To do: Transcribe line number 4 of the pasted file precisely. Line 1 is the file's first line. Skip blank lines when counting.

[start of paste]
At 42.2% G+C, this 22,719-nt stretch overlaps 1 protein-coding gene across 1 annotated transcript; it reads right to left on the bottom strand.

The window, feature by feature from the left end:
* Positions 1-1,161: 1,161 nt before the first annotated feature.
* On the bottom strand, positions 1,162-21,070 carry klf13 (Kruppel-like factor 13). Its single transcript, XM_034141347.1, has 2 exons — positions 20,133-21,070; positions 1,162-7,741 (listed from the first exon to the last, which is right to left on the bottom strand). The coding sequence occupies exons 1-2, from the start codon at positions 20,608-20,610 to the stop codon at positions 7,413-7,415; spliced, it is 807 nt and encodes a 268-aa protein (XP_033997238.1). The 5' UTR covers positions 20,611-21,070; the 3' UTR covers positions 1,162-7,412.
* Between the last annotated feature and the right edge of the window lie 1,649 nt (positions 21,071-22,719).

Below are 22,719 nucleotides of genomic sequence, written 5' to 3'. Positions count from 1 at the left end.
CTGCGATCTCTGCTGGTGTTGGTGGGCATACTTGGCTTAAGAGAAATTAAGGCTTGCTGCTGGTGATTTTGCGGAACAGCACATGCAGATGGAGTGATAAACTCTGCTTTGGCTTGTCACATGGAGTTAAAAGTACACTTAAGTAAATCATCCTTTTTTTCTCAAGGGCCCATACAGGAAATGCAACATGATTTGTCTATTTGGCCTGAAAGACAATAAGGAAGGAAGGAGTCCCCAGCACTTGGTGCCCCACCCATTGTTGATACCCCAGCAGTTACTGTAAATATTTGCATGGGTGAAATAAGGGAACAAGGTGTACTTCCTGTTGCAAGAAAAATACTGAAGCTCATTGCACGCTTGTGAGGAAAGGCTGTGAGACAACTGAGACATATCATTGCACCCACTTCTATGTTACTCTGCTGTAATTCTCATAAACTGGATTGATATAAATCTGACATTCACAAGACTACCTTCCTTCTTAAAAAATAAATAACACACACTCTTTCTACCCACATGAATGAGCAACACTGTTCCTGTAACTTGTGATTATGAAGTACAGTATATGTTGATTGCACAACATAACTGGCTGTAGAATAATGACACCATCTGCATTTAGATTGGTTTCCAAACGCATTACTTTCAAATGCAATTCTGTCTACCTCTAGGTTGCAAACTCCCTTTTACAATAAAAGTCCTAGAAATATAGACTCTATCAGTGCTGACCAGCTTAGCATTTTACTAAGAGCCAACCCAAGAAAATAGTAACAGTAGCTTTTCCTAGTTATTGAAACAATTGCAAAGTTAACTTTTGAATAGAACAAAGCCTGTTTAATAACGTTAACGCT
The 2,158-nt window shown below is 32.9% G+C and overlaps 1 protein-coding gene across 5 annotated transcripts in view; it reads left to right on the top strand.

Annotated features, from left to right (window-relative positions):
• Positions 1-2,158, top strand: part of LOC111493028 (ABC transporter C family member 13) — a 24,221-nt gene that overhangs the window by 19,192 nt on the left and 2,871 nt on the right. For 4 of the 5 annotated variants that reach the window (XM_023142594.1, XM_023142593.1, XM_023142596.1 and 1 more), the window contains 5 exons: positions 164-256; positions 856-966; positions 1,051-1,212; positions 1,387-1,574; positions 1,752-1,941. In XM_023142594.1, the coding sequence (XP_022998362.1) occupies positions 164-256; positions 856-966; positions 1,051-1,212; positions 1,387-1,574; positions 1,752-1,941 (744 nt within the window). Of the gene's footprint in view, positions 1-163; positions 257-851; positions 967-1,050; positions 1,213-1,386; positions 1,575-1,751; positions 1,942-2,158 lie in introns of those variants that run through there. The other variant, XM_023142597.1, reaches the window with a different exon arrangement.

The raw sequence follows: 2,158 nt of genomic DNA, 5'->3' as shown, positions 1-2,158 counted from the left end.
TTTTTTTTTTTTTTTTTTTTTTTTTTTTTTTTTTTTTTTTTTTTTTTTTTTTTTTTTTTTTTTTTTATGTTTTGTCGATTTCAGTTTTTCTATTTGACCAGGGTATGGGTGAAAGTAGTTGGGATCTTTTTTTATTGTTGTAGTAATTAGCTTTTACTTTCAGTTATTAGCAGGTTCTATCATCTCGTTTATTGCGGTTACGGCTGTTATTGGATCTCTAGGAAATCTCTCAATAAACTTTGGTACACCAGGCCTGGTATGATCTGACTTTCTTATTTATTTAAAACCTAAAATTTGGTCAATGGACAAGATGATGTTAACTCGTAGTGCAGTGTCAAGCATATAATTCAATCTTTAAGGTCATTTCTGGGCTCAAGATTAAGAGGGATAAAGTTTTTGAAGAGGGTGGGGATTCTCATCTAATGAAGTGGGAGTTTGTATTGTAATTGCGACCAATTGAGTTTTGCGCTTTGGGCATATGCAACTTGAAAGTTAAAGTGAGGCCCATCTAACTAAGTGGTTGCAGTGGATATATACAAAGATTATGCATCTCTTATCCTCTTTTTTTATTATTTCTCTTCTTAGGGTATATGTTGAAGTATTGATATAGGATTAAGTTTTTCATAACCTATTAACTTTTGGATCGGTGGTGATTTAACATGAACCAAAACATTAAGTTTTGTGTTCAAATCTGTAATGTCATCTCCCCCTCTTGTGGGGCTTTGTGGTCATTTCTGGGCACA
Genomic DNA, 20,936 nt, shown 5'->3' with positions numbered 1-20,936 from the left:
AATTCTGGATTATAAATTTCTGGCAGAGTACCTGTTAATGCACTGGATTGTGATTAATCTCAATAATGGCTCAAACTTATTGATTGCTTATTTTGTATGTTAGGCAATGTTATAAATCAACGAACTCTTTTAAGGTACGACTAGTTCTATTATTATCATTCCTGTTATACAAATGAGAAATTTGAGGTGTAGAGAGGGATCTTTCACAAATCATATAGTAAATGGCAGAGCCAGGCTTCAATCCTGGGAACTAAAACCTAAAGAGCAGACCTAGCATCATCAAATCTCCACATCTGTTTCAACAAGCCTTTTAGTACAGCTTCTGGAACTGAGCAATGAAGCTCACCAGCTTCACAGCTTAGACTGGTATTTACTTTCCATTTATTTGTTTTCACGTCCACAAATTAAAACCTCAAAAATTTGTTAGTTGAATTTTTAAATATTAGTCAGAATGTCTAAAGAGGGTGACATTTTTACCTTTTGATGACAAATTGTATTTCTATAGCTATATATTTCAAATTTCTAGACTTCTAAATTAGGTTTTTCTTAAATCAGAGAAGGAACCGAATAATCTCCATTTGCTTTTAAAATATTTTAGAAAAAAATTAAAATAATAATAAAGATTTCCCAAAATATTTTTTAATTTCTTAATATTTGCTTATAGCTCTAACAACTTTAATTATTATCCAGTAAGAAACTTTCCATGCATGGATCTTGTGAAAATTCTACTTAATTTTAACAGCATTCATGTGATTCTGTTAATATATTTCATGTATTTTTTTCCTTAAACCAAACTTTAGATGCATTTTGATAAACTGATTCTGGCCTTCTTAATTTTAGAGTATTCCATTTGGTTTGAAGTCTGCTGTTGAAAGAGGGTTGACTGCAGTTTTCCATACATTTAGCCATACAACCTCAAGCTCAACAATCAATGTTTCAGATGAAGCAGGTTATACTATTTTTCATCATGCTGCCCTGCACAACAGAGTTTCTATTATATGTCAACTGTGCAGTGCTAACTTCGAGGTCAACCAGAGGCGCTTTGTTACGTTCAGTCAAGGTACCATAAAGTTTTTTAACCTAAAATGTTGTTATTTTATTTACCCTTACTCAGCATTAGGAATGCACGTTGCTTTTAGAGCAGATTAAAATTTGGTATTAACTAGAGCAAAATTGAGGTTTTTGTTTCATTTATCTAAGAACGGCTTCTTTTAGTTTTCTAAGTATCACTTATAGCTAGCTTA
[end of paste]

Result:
* On the bottom strand, positions 1,162-21,070 carry klf13 (Kruppel-like factor 13). Its single transcript, XM_034141347.1, has 2 exons — positions 20,133-21,070; positions 1,162-7,741 (listed from the first exon to the last, which is right to left on the bottom strand). The coding sequence occupies exons 1-2, from the start codon at positions 20,608-20,610 to the stop codon at positions 7,413-7,415; spliced, it is 807 nt and encodes a 268-aa protein (XP_033997238.1). The 5' UTR covers positions 20,611-21,070; the 3' UTR covers positions 1,162-7,412.